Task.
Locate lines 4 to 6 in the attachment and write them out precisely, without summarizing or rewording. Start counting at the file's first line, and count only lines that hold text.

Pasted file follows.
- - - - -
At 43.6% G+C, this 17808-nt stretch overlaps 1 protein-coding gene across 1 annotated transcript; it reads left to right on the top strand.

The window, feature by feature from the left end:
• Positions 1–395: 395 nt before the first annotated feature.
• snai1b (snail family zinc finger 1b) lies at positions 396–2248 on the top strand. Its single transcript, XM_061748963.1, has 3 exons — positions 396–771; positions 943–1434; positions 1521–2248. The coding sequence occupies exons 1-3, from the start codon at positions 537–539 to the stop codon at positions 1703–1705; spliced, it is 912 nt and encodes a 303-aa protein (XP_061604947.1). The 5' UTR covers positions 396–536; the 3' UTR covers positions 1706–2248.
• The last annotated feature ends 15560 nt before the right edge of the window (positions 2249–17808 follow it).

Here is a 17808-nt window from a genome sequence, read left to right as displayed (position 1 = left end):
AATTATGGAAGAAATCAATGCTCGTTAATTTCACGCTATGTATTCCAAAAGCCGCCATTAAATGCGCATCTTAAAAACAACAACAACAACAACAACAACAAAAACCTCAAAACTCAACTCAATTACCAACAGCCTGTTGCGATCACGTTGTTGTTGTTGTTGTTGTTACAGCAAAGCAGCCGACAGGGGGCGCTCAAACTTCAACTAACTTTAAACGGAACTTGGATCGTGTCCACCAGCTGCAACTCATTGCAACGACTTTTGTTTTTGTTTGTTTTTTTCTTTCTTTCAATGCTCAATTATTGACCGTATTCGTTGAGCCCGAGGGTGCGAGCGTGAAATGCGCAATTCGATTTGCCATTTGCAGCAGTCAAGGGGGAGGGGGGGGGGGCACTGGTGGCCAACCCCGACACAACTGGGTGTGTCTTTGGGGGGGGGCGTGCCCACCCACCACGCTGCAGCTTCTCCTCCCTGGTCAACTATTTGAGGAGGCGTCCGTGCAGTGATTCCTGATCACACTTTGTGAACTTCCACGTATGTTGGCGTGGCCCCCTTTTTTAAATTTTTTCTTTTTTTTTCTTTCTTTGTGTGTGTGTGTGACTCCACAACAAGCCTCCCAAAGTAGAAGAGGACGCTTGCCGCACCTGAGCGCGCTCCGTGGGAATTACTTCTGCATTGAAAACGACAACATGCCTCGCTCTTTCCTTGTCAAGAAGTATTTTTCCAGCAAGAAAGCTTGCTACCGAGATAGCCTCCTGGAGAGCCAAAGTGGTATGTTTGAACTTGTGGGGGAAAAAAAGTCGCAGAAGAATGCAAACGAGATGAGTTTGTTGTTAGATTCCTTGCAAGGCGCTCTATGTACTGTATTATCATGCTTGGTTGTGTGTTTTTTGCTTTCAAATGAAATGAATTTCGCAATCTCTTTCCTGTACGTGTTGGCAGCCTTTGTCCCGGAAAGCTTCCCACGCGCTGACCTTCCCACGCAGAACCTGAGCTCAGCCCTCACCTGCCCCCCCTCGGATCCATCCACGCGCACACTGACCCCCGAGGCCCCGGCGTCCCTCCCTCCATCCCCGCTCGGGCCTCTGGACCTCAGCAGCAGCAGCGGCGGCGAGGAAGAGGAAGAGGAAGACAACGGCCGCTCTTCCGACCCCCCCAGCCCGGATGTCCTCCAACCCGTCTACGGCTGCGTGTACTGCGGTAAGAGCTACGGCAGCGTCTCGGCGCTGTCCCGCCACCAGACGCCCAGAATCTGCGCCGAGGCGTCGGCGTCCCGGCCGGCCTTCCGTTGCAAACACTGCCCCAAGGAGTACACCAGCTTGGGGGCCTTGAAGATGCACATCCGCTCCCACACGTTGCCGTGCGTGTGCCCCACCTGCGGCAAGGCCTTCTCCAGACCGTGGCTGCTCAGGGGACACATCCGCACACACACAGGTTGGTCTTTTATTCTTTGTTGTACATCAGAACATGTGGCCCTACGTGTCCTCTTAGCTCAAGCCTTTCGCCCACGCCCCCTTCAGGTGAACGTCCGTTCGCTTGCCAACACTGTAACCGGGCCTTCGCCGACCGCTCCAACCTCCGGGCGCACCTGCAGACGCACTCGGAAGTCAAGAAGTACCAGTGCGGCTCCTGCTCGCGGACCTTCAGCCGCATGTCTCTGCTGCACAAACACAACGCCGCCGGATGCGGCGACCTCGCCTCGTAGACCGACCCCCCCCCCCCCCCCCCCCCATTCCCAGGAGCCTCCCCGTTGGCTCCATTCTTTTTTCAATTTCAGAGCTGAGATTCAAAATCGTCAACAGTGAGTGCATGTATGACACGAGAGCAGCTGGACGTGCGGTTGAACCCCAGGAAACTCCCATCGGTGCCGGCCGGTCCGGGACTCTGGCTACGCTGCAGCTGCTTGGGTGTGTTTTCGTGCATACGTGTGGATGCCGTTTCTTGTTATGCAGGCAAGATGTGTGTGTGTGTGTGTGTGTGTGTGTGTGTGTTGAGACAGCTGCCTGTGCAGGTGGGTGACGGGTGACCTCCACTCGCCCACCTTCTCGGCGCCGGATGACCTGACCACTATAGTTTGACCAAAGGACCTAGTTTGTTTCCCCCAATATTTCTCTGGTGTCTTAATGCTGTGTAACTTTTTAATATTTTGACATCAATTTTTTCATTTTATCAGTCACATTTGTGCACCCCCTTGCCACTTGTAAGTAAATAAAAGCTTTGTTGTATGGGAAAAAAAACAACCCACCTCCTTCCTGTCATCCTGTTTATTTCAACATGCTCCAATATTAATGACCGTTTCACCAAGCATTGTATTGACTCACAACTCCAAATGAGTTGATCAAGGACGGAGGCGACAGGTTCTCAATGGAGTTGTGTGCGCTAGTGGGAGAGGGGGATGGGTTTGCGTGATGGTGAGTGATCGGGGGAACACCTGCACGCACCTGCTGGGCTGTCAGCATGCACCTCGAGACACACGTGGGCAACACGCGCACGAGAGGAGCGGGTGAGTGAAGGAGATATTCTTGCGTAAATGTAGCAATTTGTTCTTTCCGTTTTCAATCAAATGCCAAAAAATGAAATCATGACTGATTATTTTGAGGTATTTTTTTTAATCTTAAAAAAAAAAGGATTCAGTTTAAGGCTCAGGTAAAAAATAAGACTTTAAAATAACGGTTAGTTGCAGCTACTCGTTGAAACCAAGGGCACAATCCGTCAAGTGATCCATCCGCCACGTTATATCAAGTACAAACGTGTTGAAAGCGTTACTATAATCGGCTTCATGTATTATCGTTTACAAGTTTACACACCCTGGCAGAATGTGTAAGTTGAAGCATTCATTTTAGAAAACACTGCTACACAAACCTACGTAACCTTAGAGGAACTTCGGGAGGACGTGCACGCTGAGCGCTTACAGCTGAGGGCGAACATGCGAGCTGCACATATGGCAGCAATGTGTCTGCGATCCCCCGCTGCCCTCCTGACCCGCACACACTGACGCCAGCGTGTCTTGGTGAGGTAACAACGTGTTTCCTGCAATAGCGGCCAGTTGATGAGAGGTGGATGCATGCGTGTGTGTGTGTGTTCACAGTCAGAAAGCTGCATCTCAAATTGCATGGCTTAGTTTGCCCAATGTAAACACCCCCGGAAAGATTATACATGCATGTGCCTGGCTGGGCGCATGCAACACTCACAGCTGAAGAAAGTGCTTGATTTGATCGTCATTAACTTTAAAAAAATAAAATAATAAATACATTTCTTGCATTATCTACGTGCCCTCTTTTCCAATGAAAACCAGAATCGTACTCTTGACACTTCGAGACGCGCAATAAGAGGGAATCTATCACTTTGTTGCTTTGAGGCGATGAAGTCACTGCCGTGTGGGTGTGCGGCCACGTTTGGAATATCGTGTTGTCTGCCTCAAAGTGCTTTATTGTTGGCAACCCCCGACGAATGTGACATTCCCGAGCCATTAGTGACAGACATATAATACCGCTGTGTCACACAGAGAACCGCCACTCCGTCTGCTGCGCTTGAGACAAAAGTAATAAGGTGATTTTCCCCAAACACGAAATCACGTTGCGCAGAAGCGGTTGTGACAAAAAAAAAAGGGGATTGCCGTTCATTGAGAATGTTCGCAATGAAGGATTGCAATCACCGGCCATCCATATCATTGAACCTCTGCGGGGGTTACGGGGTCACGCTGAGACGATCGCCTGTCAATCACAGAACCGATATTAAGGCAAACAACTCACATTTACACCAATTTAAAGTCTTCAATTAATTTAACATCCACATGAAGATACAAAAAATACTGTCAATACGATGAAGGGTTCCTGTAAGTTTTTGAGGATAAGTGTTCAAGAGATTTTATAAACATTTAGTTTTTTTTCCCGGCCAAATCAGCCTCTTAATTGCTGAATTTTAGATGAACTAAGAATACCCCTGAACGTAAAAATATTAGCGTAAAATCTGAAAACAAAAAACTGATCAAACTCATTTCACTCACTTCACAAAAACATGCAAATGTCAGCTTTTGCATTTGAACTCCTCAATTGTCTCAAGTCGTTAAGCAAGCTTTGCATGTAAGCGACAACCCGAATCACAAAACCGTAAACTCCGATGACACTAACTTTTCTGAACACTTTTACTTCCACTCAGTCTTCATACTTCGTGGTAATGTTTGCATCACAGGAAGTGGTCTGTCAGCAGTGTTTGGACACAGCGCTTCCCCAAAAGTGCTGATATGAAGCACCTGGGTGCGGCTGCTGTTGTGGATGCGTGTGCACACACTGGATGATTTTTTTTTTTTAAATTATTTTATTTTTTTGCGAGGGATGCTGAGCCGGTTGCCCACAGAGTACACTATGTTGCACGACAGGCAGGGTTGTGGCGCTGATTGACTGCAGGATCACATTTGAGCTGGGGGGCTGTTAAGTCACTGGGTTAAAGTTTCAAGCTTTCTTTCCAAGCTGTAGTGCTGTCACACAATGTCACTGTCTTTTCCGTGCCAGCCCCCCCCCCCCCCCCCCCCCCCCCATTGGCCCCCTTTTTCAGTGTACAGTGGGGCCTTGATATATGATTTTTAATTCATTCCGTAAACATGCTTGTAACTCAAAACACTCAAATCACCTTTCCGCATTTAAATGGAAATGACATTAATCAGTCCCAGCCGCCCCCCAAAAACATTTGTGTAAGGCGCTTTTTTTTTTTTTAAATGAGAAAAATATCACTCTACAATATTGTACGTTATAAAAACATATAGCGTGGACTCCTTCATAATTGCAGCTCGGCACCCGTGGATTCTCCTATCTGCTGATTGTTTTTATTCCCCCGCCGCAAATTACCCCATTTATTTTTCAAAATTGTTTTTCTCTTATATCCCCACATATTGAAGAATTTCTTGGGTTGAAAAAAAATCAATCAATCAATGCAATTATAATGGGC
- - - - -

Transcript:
• snai1b (snail family zinc finger 1b) lies at positions 396–2248 on the top strand. Its single transcript, XM_061748963.1, has 3 exons — positions 396–771; positions 943–1434; positions 1521–2248. The coding sequence occupies exons 1-3, from the start codon at positions 537–539 to the stop codon at positions 1703–1705; spliced, it is 912 nt and encodes a 303-aa protein (XP_061604947.1). The 5' UTR covers positions 396–536; the 3' UTR covers positions 1706–2248.
• The last annotated feature ends 15560 nt before the right edge of the window (positions 2249–17808 follow it).

Here is a 17808-nt window from a genome sequence, read left to right as displayed (position 1 = left end):